A Federal Acquisition Regulation  rule requiring chief acquisition officers to certify that their previous fiscal year’s entries into FPDS are correct in a January report to OFPP, will now be augmented by a new rule, outlined in Administrator Dan Gordon’s memo (.pdf).

Come January, agencies will also be required to submit any acquisition-related updates to their agency’s general data quality plans to the Office of Management and Budget, through the OMB MAX community website.

“These updates should include, at a minimum, the steps agencies are taking to improve past performance reporting, in accordance with OFPP’s January 2011 memorandum,” wrote Gordon, “and other efforts to improve the quality of acquisition-related data and information.”

While the memo does not change the metrics for FPDS entry, it does provide standardized reporting templates and suggest sampling methodologies. Gordon asked agencies to stand up policies and internal controls to monitor procurement data quality and implement compliance controls for contractors. The memo also emphasized training, saying that OFPP will work with the Federal Acquisition Institute and Defense Acquisition University.

While FPDS has improved over the last several years, it hasn’t improved significantly, said Ray Bjorklund, senior vice president and chief knowledge officer at McLean, Va.-based FedSources, which was recently acquired by Deltek.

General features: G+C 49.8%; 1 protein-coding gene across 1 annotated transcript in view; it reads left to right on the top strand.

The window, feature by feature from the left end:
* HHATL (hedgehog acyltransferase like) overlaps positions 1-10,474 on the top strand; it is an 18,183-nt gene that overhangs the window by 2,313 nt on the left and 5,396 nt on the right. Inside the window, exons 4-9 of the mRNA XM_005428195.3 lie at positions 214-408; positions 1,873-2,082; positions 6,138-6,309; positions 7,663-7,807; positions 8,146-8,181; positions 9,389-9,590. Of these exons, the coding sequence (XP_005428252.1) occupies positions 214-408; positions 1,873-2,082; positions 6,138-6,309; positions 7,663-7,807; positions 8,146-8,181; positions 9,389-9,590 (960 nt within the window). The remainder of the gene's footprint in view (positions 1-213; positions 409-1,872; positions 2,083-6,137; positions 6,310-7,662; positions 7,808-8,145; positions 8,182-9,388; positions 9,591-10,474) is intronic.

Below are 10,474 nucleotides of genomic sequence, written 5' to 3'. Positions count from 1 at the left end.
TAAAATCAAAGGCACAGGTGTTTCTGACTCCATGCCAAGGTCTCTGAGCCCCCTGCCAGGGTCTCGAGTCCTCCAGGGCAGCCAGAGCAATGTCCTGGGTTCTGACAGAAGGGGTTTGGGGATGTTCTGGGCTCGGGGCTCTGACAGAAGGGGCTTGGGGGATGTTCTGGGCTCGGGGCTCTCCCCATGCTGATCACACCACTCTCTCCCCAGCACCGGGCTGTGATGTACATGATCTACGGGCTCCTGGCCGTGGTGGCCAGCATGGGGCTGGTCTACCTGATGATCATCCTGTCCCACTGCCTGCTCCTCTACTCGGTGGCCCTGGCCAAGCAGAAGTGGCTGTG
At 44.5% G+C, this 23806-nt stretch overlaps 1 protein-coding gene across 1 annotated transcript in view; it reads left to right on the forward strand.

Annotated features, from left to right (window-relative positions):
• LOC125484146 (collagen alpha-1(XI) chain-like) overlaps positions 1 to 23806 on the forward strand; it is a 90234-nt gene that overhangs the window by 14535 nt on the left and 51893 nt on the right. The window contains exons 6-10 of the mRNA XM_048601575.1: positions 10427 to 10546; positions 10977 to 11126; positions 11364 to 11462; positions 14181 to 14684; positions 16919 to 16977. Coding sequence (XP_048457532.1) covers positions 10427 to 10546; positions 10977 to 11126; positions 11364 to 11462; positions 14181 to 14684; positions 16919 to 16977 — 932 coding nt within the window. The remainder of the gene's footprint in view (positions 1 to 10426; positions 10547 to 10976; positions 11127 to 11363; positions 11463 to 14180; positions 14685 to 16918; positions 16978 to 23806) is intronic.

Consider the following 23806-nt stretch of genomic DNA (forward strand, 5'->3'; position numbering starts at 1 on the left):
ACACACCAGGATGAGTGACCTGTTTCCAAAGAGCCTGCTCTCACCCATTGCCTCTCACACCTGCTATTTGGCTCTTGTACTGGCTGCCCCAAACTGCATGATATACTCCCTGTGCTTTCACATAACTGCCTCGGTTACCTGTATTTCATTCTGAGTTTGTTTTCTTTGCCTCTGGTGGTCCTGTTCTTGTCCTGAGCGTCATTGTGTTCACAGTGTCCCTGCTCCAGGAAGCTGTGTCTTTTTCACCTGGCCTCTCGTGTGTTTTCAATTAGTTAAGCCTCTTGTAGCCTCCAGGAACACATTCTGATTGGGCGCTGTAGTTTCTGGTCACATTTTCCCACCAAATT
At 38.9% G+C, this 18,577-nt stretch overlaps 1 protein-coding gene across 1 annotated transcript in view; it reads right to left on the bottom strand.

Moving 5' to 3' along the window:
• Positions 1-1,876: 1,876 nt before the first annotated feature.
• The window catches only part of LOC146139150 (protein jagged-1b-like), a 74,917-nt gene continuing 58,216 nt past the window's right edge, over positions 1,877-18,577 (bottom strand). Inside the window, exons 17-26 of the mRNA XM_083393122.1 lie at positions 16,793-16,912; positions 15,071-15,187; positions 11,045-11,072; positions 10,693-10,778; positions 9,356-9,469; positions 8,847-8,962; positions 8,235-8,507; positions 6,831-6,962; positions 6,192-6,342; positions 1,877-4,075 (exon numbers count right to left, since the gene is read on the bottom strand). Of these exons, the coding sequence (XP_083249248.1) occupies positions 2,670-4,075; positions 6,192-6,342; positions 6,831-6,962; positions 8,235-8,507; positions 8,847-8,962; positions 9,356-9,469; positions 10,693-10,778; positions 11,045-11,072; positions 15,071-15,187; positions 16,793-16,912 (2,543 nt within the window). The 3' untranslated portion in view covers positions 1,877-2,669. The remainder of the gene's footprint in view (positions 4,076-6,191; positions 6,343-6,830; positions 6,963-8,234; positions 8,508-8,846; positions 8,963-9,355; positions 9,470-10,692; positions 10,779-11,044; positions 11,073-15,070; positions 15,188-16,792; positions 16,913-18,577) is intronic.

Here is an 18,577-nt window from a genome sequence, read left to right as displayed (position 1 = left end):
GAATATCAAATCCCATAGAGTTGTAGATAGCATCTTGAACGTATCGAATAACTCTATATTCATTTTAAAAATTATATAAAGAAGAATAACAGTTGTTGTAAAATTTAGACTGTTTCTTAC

“It takes a lot of effort to make every one of the 3 million to 7 million contract actions as perfect as they can possibly be,” said Bjorklund. “It’s a lot of humans.”

There’s no reliable, automated way to take contract actions and transfer that information to FPDS–especially when considering the subjectivity that comes with product service coding.

“There aren’t enough checks and balances. It would be great if there was some decision support system that would help all these agencies really report the data very accurately and very completely, but it doesn’t exist and it would be very expensive to develop a decision report system like that,” said Bjorklund.

— by mbernhart – Fierce Government – June 7, 2011 – 7:04am at http://www.fiercegovernment.com/story/ofpp-adds-fpds-reporting-requirements/2011-06-07 

For more:
– see the OFPP memo  (.pdf)